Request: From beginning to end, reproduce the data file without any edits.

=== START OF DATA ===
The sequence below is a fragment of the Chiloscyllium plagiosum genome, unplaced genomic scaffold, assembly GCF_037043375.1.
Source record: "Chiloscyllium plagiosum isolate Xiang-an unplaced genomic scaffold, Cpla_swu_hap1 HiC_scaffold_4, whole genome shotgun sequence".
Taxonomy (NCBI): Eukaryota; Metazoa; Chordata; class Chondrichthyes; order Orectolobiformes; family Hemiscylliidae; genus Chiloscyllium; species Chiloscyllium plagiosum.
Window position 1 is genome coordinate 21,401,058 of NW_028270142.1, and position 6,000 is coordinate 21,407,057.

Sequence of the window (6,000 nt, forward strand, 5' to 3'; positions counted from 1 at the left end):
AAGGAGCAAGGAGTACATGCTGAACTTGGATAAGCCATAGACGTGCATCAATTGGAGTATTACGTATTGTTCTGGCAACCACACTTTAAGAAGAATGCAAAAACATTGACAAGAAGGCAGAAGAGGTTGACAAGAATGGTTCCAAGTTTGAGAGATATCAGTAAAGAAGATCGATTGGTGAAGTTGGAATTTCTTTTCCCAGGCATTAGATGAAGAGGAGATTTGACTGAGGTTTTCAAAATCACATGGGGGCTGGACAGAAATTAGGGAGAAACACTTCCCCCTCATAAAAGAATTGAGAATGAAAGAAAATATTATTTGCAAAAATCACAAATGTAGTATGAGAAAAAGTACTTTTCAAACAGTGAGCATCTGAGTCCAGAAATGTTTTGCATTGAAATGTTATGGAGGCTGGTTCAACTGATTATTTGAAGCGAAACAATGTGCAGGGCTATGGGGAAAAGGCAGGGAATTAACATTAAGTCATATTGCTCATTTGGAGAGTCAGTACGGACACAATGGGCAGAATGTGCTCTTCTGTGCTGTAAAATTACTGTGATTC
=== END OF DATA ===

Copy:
The sequence below is a fragment of the Chiloscyllium plagiosum genome, unplaced genomic scaffold, assembly GCF_037043375.1.
Source record: "Chiloscyllium plagiosum isolate Xiang-an unplaced genomic scaffold, Cpla_swu_hap1 HiC_scaffold_4, whole genome shotgun sequence".
Taxonomy (NCBI): Eukaryota; Metazoa; Chordata; class Chondrichthyes; order Orectolobiformes; family Hemiscylliidae; genus Chiloscyllium; species Chiloscyllium plagiosum.
Window position 1 is genome coordinate 21,401,058 of NW_028270142.1, and position 6,000 is coordinate 21,407,057.

Sequence of the window (6,000 nt, forward strand, 5' to 3'; positions counted from 1 at the left end):
AAGGAGCAAGGAGTACATGCTGAACTTGGATAAGCCATAGACGTGCATCAATTGGAGTATTACGTATTGTTCTGGCAACCACACTTTAAGAAGAATGCAAAAACATTGACAAGAAGGCAGAAGAGGTTGACAAGAATGGTTCCAAGTTTGAGAGATATCAGTAAAGAAGATCGATTGGTGAAGTTGGAATTTCTTTTCCCAGGCATTAGATGAAGAGGAGATTTGACTGAGGTTTTCAAAATCACATGGGGGCTGGACAGAAATTAGGGAGAAACACTTCCCCCTCATAAAAGAATTGAGAATGAAAGAAAATATTATTTGCAAAAATCACAAATGTAGTATGAGAAAAAGTACTTTTCAAACAGTGAGCATCTGAGTCCAGAAATGTTTTGCATTGAAATGTTATGGAGGCTGGTTCAACTGATTATTTGAAGCGAAACAATGTGCAGGGCTATGGGGAAAAGGCAGGGAATTAACATTAAGTCATATTGCTCATTTGGAGAGTCAGTACGGACACAATGGGCAGAATGTGCTCTTCTGTGCTGTAAAATTACTGTGATTC